Some states are “open records” states, where anyone can request anybody’s certificate. This causes problems, such as you mention. In California, they now issue two types of certificate, the regular one, and one with some big writing on it to show it is a public record not to be used for identification.

    However, my reading of Michigan requirements is that it’s a closed records state for Birth certificates, but apparently not for marriage certificates.

    However, the requirements to get an otherwise closed record are convoluted and vary by state. In person, they might ask to see an original photo ID. By mail it differs. Hawaii only requires a photocopy of an ID as verification. California requires a notarized statement where the notary is instructed to check ID. Many agencies go through VitalChek or other 3rd parties. I haven’t gone through every agency, but it wouldn’t surprise me if some didn’t simply allow for some generic statement about being an authorized person rather than make the requester go through hoops.

    Heck – when I ordered a copy of my college transcripts from different schools, they had different requirements. One only needed to know my SSN and get a signature. Requests were only by mail or FAX. They also didn’t charge, which I suppose made up for the small fortune they charged for tuition. One allowed online ordering/payment but required a statement be signed and a copy sent by FAX before they would complete the order. However, these were all signature based, similar to voting in California.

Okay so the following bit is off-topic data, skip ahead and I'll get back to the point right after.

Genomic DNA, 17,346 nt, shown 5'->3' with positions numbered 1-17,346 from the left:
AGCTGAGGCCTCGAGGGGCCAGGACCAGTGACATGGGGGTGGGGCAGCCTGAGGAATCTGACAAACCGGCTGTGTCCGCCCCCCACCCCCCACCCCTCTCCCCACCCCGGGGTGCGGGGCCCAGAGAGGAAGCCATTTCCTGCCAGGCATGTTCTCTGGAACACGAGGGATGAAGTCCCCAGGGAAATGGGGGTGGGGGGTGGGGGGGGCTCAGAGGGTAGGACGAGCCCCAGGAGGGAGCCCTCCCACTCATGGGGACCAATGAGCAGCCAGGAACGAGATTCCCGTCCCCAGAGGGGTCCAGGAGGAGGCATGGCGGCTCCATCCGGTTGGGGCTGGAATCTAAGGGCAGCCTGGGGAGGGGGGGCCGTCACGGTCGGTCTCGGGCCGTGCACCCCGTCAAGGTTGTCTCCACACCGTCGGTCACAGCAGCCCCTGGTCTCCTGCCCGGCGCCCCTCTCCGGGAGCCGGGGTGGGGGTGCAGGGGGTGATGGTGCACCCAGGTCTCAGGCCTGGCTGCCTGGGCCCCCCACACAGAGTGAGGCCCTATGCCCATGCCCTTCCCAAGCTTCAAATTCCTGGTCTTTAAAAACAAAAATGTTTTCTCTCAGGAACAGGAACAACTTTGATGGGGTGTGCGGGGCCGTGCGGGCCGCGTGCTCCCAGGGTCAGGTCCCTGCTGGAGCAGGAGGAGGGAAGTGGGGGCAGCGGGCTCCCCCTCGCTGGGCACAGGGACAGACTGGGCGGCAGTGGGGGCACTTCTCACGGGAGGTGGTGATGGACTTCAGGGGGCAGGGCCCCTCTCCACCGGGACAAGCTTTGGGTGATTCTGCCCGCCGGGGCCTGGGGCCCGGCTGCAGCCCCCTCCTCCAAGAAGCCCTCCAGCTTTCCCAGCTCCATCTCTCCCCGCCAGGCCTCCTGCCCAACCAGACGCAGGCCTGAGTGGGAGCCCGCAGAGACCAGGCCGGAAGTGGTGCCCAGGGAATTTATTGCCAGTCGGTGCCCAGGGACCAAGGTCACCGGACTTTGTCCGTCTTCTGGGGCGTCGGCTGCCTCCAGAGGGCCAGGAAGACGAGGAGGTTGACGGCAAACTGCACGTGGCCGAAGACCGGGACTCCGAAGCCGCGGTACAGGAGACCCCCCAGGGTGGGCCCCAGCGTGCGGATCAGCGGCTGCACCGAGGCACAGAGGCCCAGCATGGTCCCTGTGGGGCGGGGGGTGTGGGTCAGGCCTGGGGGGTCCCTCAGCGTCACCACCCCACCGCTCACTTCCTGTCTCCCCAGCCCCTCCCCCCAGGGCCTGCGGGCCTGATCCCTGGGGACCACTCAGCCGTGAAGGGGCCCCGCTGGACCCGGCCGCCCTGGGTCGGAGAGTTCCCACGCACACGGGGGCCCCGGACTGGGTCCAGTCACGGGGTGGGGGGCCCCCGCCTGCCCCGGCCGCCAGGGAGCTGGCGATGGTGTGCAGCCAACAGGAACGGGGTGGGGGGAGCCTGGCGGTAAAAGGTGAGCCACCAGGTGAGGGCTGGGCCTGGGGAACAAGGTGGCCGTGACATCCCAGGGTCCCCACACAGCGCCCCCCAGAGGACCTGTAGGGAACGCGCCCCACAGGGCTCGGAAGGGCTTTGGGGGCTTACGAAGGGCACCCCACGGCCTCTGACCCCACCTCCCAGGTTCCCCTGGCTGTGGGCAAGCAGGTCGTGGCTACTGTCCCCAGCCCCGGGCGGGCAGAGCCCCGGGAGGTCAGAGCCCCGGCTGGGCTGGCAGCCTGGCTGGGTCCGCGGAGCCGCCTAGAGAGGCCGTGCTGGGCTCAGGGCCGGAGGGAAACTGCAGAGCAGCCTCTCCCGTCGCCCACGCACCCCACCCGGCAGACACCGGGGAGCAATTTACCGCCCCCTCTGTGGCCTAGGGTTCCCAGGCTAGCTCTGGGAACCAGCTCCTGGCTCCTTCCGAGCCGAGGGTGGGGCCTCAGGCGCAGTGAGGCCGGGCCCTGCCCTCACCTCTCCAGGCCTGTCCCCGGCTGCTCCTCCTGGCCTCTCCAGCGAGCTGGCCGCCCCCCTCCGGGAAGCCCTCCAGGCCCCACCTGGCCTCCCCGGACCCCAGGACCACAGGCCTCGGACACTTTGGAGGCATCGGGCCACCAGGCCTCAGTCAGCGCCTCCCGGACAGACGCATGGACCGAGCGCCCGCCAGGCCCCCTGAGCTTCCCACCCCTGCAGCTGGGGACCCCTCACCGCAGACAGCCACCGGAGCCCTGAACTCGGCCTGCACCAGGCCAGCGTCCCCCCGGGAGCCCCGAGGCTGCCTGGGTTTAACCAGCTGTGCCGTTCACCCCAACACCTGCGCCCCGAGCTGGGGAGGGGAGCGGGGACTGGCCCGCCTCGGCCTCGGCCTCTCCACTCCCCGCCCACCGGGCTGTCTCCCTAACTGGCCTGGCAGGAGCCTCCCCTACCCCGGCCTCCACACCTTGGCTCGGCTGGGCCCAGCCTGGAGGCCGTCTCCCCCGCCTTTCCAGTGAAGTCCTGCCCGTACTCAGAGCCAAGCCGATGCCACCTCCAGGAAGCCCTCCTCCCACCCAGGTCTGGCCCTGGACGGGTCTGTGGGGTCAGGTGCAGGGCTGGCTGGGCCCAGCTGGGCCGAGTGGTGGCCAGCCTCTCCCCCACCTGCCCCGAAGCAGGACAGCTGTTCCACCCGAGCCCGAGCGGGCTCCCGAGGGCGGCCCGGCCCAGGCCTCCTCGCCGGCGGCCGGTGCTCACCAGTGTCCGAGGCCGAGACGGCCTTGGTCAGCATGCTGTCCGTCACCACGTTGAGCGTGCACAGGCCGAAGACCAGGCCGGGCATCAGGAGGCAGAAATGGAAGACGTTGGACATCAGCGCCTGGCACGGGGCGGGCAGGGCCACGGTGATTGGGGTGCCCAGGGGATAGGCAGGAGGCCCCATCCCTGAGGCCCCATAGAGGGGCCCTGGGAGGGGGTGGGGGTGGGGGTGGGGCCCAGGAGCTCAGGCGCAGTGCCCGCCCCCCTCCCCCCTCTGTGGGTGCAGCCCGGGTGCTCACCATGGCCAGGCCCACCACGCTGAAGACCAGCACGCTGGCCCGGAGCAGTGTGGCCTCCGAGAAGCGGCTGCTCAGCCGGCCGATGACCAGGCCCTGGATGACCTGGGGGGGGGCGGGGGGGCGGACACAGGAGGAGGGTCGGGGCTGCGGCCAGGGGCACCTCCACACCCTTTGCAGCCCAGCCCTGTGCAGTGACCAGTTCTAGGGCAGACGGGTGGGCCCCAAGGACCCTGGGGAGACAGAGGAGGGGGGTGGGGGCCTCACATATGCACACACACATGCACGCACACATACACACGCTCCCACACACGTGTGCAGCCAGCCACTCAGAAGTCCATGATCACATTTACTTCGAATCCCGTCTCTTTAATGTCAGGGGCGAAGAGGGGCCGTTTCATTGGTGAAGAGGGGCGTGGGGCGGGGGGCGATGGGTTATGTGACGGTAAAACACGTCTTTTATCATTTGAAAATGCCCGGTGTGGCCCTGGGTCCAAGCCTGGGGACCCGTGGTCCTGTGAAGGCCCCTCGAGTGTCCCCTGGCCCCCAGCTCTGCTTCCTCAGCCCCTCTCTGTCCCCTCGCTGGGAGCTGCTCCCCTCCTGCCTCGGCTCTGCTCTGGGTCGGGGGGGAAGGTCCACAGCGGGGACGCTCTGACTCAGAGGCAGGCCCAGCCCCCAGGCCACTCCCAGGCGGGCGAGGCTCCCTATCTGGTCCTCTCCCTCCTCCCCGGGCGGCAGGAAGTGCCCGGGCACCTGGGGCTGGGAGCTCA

13. avatar
    y_p_w October 28, 2014 at 12:35 pm #

    I found something in between. Colorado requires the application come from an authorized party. However, the form of identification includes non photo ID if more than one can be provided. Additionally they have a lost/stolen reporting form that will then flag a particular birth certificate as requiring photo ID when requesting a new copy.